The trick is to understand why the US has had such a great run. It is not because of clever economic management in the west, but is in fact due to the better-managed economies of China/Asia. The rest of the world rescued the US from its plight, and was helped in the process by a lower US dollar. Strong global revenues to the US from strong economies elsewhere, amplified by a falling US dollar, generated the revenue and profits needed to drive US stock prices higher.

The bottom up economic revolution

The next major factor to consider in our Grand Bull Market story is what I like to refer to as the “bottom up economic revolution”. Across Asia and Latin America in particular, but also in the US, and perhaps even Europe, people have been only recently empowered by the internet. It is such a cliché these days to refer to the role of the internet, yet it is still a relatively new development, and one that continues to have tremendous impact. The “new first world” has also seen political freedom expand both vertically and horizontally, and combined with the advent of the internet has allowed individuals and small businesses to aspire to a better lot for themselves, their communities and indeed their nations. The allowance to “aspire”, as well as the means to do so, has certainly transformed China, and has had a similar impact across all of Asia and Latin America.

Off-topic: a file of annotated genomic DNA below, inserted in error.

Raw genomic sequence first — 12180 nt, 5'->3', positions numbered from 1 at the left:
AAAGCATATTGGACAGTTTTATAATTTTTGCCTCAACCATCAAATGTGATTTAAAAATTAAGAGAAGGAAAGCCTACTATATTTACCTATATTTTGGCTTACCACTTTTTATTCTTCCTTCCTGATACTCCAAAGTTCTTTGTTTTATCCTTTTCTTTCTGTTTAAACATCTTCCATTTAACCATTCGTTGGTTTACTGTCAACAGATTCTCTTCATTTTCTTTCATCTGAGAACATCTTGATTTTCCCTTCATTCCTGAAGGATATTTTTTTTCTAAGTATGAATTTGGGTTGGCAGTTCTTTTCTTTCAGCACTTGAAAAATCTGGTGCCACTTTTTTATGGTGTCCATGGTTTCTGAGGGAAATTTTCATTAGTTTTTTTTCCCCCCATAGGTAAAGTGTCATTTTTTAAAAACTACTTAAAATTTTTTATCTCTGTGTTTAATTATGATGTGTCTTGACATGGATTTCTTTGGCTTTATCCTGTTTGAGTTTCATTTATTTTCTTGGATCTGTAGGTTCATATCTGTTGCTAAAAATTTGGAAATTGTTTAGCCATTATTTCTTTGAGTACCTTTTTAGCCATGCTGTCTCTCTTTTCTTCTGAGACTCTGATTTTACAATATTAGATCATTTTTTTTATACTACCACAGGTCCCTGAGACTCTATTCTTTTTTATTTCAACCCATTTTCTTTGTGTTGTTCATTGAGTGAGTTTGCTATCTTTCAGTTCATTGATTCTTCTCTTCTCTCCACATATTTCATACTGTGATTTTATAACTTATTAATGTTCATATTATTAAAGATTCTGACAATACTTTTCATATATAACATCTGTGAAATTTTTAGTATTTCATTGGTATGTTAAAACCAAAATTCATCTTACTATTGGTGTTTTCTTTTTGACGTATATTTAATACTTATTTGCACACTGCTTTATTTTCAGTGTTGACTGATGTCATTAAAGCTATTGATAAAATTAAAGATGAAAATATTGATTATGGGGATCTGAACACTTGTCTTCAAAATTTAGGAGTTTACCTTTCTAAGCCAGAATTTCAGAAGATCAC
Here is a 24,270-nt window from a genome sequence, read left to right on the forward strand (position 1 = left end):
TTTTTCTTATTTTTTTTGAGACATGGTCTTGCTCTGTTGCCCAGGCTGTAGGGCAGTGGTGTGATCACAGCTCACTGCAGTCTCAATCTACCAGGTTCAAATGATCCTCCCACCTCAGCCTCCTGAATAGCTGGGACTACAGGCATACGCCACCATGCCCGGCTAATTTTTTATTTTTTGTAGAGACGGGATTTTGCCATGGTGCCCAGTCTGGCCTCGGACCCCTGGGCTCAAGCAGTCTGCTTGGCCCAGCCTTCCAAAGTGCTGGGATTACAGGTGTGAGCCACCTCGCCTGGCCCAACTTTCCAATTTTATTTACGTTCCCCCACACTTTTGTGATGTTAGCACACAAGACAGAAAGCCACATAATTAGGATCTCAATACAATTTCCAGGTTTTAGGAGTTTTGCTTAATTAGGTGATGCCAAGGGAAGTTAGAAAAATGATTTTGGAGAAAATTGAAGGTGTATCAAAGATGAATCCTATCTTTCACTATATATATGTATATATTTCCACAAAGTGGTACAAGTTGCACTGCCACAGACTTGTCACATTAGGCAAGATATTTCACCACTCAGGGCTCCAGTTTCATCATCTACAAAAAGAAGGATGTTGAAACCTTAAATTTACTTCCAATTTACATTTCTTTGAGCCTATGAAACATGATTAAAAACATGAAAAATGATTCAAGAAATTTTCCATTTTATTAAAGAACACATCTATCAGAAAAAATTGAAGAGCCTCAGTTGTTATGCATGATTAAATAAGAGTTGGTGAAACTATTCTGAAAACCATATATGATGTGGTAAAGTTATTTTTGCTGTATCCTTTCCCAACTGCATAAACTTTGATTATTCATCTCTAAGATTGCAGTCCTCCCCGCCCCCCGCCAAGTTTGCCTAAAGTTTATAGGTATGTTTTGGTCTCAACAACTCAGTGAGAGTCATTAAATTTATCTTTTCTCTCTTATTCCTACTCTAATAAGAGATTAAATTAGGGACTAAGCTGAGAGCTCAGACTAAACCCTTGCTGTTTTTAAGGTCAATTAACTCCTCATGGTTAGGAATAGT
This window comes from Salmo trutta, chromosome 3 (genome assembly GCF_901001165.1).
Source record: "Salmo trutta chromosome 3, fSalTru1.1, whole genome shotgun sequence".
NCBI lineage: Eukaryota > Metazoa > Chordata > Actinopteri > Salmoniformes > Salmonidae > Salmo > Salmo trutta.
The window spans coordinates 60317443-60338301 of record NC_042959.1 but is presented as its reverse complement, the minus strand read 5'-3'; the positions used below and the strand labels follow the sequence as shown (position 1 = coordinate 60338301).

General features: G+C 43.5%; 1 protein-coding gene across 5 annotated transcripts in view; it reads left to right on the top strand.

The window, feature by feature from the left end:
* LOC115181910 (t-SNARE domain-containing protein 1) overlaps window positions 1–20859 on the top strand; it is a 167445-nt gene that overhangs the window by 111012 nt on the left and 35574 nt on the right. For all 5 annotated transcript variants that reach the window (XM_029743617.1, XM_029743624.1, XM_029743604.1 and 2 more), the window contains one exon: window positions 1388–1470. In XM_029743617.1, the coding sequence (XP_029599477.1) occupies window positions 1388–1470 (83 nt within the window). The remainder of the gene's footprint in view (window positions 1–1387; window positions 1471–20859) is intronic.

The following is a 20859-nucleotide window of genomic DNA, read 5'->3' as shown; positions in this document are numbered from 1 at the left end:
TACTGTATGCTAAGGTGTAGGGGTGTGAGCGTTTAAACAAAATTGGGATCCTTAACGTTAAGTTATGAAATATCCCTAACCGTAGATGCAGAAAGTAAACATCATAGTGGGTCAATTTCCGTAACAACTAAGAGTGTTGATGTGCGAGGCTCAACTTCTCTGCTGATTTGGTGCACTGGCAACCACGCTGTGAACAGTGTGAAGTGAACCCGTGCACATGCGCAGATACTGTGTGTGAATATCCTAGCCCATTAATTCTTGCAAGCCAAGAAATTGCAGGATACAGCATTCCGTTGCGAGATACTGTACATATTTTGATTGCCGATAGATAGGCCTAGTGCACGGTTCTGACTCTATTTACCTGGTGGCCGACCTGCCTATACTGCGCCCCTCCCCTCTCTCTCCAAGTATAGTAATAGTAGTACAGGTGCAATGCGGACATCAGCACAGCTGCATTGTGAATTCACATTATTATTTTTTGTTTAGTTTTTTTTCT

The regional realisation

Upon the strong foundational stone of “aspirational economics” has come the realisation within Asia and Latin America that business and trade with one’s immediate neighbours can be every bit as profitable as trading with the US or Europe. Where once upon a time nations down the eastern seaboard of Asia competed with each other to sell similar products to the same US market, they have now specialised according to their respective strengths and do avid trade within their own region. I termed this “intra-regional trade” nearly 10 years ago, and this process has been the primary driver of global growth for some time.


The dawning of the “new first world” economies through processes such as “bottom up economic revolution” and “intra-regional trade” is the strong fundamental basis of our ongoing Grand Bull Market.

These are historical forces driving unprecedented global prosperity capable of carrying the Dow Jones Index well beyond 20,000. It is just hard to see it all clearly, through the prism of old world thinking of US dominance, and the belief in the requirement for key leaders in the west to make clever decisions.

The most important players, the individuals and SMEs of the “new first world”, really don’t care what happens on Wall Street or in Washington. They are just getting on with the job of building their businesses and their family’s prosperity.

Clifford Bennett is chief economist of the White Crane Group at http://www.whitecranegroup.com.au/eureka/

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The world is a very different place to what it was even 10 years ago. It is difficult for all of us to keep up, but perhaps it is most challenging of all for senior western economists to do so.